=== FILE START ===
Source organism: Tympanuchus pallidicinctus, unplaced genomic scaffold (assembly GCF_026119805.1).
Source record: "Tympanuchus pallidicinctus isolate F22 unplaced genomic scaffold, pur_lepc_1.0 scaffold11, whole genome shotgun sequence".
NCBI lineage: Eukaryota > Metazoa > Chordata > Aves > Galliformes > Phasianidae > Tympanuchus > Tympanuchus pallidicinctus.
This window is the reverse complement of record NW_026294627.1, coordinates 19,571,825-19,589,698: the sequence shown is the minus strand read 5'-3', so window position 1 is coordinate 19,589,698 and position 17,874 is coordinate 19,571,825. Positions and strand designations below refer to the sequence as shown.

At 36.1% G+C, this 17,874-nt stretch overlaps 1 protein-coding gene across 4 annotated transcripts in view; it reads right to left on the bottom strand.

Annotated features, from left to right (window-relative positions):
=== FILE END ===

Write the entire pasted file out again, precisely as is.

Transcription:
Source organism: Tympanuchus pallidicinctus, unplaced genomic scaffold (assembly GCF_026119805.1).
Source record: "Tympanuchus pallidicinctus isolate F22 unplaced genomic scaffold, pur_lepc_1.0 scaffold11, whole genome shotgun sequence".
NCBI lineage: Eukaryota > Metazoa > Chordata > Aves > Galliformes > Phasianidae > Tympanuchus > Tympanuchus pallidicinctus.
This window is the reverse complement of record NW_026294627.1, coordinates 19,571,825-19,589,698: the sequence shown is the minus strand read 5'-3', so window position 1 is coordinate 19,589,698 and position 17,874 is coordinate 19,571,825. Positions and strand designations below refer to the sequence as shown.

At 36.1% G+C, this 17,874-nt stretch overlaps 1 protein-coding gene across 4 annotated transcripts in view; it reads right to left on the bottom strand.

Annotated features, from left to right (window-relative positions):